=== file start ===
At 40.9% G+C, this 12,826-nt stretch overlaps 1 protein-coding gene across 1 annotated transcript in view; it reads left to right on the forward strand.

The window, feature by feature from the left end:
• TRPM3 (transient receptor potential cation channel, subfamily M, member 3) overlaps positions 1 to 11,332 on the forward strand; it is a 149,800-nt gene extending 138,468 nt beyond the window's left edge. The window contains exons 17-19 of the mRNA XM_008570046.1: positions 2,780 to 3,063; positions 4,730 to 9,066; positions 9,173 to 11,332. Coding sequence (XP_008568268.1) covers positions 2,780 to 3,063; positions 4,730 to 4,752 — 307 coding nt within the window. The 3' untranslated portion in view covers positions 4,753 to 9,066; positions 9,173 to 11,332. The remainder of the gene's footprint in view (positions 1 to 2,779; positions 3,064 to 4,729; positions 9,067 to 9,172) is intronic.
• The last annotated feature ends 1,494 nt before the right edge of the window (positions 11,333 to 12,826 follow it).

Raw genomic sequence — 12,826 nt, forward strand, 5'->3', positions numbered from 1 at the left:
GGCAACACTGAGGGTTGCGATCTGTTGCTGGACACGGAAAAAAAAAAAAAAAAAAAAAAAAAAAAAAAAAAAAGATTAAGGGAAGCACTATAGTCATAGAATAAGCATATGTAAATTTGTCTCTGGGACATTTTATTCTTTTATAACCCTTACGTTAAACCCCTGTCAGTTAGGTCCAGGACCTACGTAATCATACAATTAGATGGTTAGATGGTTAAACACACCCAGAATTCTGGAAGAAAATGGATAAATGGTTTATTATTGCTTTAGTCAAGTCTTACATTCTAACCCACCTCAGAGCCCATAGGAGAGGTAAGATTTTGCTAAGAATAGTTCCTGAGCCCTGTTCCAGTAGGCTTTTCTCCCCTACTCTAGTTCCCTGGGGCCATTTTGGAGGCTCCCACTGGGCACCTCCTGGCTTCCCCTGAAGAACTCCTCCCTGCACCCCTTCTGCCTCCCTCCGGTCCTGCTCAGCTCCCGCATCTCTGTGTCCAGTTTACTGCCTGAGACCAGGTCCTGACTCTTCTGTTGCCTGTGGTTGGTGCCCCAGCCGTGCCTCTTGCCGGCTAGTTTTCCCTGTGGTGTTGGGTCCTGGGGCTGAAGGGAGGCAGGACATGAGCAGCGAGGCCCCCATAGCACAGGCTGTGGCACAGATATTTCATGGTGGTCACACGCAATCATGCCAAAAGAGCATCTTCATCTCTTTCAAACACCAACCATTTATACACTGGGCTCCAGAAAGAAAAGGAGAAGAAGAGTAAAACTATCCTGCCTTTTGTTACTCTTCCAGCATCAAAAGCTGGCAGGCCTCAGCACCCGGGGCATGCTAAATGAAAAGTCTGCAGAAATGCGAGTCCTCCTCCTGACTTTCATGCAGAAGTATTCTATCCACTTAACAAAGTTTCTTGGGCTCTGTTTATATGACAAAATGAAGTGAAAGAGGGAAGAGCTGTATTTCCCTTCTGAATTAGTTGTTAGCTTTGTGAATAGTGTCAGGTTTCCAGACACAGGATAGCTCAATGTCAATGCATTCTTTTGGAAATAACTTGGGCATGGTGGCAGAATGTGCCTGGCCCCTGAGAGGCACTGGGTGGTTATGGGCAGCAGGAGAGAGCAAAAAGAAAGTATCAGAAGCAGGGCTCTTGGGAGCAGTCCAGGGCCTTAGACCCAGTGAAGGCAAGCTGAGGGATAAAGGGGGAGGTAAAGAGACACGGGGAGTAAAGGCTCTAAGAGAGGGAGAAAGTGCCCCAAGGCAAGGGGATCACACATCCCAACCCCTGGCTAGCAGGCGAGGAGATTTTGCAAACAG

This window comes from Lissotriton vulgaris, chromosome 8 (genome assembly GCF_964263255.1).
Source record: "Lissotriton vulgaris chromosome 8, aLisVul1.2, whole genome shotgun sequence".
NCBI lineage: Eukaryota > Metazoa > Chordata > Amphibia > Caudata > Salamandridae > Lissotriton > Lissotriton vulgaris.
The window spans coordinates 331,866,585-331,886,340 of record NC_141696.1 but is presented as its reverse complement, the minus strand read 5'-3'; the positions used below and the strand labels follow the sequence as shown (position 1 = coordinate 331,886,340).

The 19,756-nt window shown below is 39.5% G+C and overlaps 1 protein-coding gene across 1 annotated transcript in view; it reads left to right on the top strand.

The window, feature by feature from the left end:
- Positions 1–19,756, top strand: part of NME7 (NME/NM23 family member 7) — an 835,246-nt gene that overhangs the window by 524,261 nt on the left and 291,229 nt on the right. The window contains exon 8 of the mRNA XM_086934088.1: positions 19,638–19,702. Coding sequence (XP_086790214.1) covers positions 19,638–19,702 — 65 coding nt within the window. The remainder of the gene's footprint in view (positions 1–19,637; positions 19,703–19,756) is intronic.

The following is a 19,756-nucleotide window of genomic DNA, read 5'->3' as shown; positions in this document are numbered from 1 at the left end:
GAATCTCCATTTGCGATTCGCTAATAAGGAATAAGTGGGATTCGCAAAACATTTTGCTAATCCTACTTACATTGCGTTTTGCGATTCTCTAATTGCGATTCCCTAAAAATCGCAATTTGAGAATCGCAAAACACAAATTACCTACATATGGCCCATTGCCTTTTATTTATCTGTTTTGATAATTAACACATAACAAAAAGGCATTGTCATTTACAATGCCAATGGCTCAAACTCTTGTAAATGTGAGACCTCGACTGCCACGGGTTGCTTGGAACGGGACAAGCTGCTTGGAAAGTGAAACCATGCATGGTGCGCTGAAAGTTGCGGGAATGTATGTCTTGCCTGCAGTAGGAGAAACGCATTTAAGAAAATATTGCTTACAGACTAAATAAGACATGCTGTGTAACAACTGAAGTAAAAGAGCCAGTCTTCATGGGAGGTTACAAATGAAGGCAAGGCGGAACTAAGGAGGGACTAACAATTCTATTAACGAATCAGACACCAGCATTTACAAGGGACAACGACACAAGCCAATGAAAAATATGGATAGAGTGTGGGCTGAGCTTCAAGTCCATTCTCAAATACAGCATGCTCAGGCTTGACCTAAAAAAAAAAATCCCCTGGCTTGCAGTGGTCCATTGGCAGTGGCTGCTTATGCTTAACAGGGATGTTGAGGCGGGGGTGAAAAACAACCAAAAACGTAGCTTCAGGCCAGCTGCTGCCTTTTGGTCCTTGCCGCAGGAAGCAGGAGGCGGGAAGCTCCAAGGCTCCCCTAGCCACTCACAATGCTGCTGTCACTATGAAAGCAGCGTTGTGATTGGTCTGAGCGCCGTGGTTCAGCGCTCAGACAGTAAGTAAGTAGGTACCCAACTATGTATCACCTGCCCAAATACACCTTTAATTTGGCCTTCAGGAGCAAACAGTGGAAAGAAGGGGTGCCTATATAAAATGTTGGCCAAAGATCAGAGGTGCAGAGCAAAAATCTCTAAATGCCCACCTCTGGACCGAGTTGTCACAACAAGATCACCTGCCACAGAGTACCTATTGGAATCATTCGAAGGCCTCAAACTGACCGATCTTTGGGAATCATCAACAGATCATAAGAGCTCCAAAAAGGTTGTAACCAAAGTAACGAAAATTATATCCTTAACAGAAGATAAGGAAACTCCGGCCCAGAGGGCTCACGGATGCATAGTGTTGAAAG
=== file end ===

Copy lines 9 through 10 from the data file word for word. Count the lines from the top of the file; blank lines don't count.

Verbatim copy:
NCBI lineage: Eukaryota > Metazoa > Chordata > Amphibia > Caudata > Salamandridae > Lissotriton > Lissotriton vulgaris.
The window spans coordinates 331,866,585-331,886,340 of record NC_141696.1 but is presented as its reverse complement, the minus strand read 5'-3'; the positions used below and the strand labels follow the sequence as shown (position 1 = coordinate 331,886,340).